Introduction: UFO Table

I've always had a thing for modern furniture. It seems so simply, so minimal, so classy. The problem i run into is that I A: Dont have the lifestyle (or more importantly the bank roll) to justify a $4800 coffee table only to find that now i must shell out another $2300 for each end table. And B: It just isn't me. I WANT to have that room that has a cold, empty feel to it with an over-sized, priceless black and white print with maybe a skinny lamp atop a low pile black throw rug in the center of it all, but i have to be honest with myself, it would look like that for all of ten minutes. Which brings us to my answer for getting what i want while still being practical with my taste. I've taken my recent various woodworking methods and crossed them with my un-natural interest in life beyond our galaxy I give you, The "UFO Table" (complete with crop circles). Its a pretty basic style of table which i'm sure you've seen, but with a few simple steps, you'll have a modern piece of furniture you can be proud to display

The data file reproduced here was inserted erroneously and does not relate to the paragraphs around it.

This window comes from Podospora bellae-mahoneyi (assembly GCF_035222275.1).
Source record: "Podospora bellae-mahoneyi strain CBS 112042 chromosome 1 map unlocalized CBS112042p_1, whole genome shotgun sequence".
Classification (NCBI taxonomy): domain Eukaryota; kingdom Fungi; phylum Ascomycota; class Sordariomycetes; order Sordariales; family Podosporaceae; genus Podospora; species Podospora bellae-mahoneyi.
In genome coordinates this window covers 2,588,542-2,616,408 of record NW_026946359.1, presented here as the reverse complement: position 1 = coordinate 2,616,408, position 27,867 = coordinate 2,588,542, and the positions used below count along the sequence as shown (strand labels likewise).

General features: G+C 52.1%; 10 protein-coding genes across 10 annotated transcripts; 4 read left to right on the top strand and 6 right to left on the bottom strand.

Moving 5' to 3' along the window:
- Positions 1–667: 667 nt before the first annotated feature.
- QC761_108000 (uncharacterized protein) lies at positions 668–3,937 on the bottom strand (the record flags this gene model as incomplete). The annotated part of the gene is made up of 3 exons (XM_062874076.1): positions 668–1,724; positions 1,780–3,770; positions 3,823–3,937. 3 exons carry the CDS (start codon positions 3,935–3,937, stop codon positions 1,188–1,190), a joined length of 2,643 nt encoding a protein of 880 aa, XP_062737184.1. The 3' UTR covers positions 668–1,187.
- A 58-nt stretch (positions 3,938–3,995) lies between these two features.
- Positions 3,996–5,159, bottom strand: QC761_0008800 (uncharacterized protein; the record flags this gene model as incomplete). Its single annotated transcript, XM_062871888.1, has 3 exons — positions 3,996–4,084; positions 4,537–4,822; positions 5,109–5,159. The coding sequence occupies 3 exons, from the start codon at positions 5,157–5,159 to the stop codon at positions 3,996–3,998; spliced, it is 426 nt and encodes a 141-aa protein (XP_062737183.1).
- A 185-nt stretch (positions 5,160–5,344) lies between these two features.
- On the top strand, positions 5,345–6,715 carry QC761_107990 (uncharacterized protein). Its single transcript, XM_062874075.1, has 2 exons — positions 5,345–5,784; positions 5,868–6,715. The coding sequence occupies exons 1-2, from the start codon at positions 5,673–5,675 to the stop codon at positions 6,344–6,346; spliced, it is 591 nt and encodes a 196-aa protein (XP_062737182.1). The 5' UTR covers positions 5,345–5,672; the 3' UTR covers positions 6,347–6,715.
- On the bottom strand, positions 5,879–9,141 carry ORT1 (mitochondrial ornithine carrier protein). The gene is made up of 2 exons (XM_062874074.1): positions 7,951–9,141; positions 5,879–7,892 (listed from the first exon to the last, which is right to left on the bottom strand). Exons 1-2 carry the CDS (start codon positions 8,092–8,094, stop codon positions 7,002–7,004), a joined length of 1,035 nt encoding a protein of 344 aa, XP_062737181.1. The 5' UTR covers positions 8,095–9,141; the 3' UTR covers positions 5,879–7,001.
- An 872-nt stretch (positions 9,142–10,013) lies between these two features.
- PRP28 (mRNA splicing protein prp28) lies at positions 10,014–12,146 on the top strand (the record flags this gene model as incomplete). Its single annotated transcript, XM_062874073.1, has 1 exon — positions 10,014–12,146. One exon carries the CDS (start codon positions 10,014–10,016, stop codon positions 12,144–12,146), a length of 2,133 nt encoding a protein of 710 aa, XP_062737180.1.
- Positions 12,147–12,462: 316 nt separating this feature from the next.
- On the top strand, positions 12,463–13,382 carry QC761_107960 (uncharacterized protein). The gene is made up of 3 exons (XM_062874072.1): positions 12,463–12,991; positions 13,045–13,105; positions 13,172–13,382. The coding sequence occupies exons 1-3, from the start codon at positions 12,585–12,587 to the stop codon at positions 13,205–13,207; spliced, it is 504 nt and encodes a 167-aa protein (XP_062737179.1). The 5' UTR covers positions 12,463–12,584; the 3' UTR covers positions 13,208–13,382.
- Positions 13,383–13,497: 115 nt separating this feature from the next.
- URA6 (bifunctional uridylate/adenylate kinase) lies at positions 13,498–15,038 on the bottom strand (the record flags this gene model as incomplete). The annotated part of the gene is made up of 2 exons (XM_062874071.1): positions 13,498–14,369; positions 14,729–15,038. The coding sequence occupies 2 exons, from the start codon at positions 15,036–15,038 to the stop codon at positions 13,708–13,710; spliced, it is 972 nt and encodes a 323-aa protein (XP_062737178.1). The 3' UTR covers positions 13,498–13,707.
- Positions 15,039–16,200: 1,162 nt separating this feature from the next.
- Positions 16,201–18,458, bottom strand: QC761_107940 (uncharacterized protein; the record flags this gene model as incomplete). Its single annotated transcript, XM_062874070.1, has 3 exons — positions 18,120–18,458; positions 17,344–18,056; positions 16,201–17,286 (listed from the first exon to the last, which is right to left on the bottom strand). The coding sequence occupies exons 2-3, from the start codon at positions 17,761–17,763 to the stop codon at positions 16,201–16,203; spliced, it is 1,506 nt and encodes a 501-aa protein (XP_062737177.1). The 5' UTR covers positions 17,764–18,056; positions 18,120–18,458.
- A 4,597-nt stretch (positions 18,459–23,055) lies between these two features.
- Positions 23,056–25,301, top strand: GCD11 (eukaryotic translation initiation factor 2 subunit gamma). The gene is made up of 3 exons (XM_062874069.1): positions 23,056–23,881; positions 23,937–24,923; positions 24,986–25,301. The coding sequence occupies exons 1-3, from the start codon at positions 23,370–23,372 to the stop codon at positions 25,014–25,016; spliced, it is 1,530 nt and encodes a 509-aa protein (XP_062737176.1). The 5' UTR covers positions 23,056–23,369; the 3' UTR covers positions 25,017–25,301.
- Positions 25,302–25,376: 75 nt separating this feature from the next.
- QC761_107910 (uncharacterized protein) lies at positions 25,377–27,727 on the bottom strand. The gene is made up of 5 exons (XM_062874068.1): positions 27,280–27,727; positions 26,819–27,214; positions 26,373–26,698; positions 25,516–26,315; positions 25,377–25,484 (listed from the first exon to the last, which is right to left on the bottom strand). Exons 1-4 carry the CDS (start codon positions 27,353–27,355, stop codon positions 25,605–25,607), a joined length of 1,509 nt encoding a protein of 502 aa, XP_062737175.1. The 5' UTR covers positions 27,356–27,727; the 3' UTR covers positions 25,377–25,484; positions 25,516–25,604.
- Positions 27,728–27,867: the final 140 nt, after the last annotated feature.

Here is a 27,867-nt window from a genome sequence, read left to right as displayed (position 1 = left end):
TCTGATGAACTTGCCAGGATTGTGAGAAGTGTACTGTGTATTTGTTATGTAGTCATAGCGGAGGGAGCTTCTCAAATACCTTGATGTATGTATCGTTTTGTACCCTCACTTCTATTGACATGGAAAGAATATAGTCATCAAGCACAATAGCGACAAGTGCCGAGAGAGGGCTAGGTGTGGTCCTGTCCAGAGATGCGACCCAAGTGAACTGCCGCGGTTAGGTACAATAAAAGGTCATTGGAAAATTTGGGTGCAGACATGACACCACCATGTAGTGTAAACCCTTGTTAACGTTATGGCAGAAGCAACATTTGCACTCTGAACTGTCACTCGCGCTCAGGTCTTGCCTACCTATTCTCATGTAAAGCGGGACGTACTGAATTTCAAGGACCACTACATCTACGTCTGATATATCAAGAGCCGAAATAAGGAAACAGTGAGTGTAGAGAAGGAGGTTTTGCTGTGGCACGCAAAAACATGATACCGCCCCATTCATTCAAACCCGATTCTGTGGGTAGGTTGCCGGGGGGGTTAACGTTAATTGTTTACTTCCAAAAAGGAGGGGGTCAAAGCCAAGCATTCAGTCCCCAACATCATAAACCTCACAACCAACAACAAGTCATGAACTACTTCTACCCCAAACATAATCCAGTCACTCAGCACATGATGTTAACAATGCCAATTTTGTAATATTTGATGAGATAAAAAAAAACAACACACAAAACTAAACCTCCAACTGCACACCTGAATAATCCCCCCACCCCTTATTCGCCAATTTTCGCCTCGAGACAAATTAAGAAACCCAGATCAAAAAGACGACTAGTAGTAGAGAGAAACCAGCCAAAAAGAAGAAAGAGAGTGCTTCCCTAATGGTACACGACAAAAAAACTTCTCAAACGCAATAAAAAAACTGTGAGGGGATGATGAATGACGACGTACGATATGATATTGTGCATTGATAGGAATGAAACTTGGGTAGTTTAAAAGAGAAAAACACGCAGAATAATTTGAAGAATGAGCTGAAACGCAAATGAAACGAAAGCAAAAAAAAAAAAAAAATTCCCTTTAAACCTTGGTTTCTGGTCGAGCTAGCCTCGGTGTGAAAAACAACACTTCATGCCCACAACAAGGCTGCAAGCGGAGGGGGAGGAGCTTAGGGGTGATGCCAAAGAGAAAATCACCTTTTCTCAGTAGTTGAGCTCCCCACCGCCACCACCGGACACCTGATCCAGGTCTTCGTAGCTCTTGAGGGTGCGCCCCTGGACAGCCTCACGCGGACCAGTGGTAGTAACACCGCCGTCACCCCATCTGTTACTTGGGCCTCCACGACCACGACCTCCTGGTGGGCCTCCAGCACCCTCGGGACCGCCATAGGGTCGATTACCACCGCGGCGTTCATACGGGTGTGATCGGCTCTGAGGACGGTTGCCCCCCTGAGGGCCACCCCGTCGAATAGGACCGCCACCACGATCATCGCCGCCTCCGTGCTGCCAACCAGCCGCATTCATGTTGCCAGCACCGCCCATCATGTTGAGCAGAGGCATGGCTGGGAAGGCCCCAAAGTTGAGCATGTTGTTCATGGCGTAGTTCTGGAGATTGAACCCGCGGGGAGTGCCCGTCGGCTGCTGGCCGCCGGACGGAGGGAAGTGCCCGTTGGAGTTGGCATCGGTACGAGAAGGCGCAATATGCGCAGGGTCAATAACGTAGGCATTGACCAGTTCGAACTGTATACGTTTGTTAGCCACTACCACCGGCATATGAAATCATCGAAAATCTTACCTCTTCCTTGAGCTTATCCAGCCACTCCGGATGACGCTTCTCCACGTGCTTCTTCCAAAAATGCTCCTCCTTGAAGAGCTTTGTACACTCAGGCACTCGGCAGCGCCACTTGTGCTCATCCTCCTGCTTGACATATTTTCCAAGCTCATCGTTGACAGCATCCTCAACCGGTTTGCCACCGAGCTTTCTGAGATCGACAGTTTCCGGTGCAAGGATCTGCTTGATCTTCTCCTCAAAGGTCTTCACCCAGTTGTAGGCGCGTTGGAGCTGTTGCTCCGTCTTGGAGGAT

... I want to believe


Bear with me, this is my first crack at doing one of these. I will try to cover everything as best i can. Its very rare i have any planning process prior to building something and this was no different. you can play around with any of these steps to custom fit it to your skill,budget and style. I used some extra scrap wood around the shop but basically, you will need

21inx21in square of any wood (oak,pine,particle board, plywood) (for table top, so use something that is indecent shape, but it will be painted, so it doesn't have to be perfect)

14inx14in square of any wood (one piece, solid, real wood with decent grain (this will end up being the leg stabilizer with the crop circles so it should be your best looking)

7inx7in square of any wood (should be twice the thickness as the top for mounting purposes and will not be seen)